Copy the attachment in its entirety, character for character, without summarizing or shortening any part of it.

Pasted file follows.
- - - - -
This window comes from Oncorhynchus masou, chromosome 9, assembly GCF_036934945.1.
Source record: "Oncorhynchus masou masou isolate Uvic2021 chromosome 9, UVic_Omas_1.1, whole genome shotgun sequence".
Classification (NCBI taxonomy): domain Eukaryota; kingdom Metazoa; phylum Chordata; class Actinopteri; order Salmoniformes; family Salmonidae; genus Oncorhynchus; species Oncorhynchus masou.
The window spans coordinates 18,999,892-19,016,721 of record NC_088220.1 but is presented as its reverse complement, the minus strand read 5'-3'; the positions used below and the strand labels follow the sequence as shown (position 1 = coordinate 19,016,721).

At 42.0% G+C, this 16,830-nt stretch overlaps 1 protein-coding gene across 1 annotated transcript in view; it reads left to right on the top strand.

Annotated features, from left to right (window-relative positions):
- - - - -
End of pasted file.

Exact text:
This window comes from Oncorhynchus masou, chromosome 9, assembly GCF_036934945.1.
Source record: "Oncorhynchus masou masou isolate Uvic2021 chromosome 9, UVic_Omas_1.1, whole genome shotgun sequence".
Classification (NCBI taxonomy): domain Eukaryota; kingdom Metazoa; phylum Chordata; class Actinopteri; order Salmoniformes; family Salmonidae; genus Oncorhynchus; species Oncorhynchus masou.
The window spans coordinates 18,999,892-19,016,721 of record NC_088220.1 but is presented as its reverse complement, the minus strand read 5'-3'; the positions used below and the strand labels follow the sequence as shown (position 1 = coordinate 19,016,721).

At 42.0% G+C, this 16,830-nt stretch overlaps 1 protein-coding gene across 1 annotated transcript in view; it reads left to right on the top strand.

Annotated features, from left to right (window-relative positions):